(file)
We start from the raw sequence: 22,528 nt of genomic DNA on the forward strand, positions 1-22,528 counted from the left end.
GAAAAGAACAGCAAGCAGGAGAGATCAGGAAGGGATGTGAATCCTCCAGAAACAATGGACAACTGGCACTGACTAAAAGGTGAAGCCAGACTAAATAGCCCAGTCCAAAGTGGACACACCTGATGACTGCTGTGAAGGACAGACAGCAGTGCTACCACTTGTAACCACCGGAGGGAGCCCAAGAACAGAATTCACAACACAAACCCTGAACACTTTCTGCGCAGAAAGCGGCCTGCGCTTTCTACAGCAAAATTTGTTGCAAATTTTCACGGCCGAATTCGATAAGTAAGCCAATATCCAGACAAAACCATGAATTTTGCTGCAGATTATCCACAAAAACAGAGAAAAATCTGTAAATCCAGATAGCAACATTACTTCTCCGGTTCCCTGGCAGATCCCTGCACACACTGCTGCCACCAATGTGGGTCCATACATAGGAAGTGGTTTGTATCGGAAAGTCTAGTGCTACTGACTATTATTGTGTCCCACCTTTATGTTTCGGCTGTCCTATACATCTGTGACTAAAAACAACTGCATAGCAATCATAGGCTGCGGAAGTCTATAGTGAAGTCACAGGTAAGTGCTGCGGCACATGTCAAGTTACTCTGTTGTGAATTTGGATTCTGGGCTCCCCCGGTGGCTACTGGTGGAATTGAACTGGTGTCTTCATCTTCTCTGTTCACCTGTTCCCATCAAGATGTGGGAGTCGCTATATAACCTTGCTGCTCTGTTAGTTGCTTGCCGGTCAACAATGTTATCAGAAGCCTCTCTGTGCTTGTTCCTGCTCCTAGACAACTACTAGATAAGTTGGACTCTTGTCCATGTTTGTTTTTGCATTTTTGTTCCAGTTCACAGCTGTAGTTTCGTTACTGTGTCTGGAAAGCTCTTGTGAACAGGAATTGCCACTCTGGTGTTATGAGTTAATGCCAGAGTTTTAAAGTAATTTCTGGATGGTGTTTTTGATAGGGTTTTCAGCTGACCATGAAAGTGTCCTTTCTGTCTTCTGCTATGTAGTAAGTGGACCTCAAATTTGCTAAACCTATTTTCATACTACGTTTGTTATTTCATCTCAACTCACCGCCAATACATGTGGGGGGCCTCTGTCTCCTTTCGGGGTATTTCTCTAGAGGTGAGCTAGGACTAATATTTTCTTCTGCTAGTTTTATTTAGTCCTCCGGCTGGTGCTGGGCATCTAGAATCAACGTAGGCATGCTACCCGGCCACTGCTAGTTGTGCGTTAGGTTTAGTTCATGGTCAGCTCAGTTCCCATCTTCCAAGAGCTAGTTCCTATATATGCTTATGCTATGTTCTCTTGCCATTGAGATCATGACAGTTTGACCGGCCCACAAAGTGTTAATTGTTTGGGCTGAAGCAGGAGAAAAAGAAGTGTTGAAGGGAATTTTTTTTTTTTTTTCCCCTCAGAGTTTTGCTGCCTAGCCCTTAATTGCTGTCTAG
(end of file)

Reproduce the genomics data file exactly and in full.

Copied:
We start from the raw sequence: 22,528 nt of genomic DNA on the forward strand, positions 1-22,528 counted from the left end.
GAAAAGAACAGCAAGCAGGAGAGATCAGGAAGGGATGTGAATCCTCCAGAAACAATGGACAACTGGCACTGACTAAAAGGTGAAGCCAGACTAAATAGCCCAGTCCAAAGTGGACACACCTGATGACTGCTGTGAAGGACAGACAGCAGTGCTACCACTTGTAACCACCGGAGGGAGCCCAAGAACAGAATTCACAACACAAACCCTGAACACTTTCTGCGCAGAAAGCGGCCTGCGCTTTCTACAGCAAAATTTGTTGCAAATTTTCACGGCCGAATTCGATAAGTAAGCCAATATCCAGACAAAACCATGAATTTTGCTGCAGATTATCCACAAAAACAGAGAAAAATCTGTAAATCCAGATAGCAACATTACTTCTCCGGTTCCCTGGCAGATCCCTGCACACACTGCTGCCACCAATGTGGGTCCATACATAGGAAGTGGTTTGTATCGGAAAGTCTAGTGCTACTGACTATTATTGTGTCCCACCTTTATGTTTCGGCTGTCCTATACATCTGTGACTAAAAACAACTGCATAGCAATCATAGGCTGCGGAAGTCTATAGTGAAGTCACAGGTAAGTGCTGCGGCACATGTCAAGTTACTCTGTTGTGAATTTGGATTCTGGGCTCCCCCGGTGGCTACTGGTGGAATTGAACTGGTGTCTTCATCTTCTCTGTTCACCTGTTCCCATCAAGATGTGGGAGTCGCTATATAACCTTGCTGCTCTGTTAGTTGCTTGCCGGTCAACAATGTTATCAGAAGCCTCTCTGTGCTTGTTCCTGCTCCTAGACAACTACTAGATAAGTTGGACTCTTGTCCATGTTTGTTTTTGCATTTTTGTTCCAGTTCACAGCTGTAGTTTCGTTACTGTGTCTGGAAAGCTCTTGTGAACAGGAATTGCCACTCTGGTGTTATGAGTTAATGCCAGAGTTTTAAAGTAATTTCTGGATGGTGTTTTTGATAGGGTTTTCAGCTGACCATGAAAGTGTCCTTTCTGTCTTCTGCTATGTAGTAAGTGGACCTCAAATTTGCTAAACCTATTTTCATACTACGTTTGTTATTTCATCTCAACTCACCGCCAATACATGTGGGGGGCCTCTGTCTCCTTTCGGGGTATTTCTCTAGAGGTGAGCTAGGACTAATATTTTCTTCTGCTAGTTTTATTTAGTCCTCCGGCTGGTGCTGGGCATCTAGAATCAACGTAGGCATGCTACCCGGCCACTGCTAGTTGTGCGTTAGGTTTAGTTCATGGTCAGCTCAGTTCCCATCTTCCAAGAGCTAGTTCCTATATATGCTTATGCTATGTTCTCTTGCCATTGAGATCATGACAGTTTGACCGGCCCACAAAGTGTTAATTGTTTGGGCTGAAGCAGGAGAAAAAGAAGTGTTGAAGGGAATTTTTTTTTTTTTTTCCCCTCAGAGTTTTGCTGCCTAGCCCTTAATTGCTGTCTAG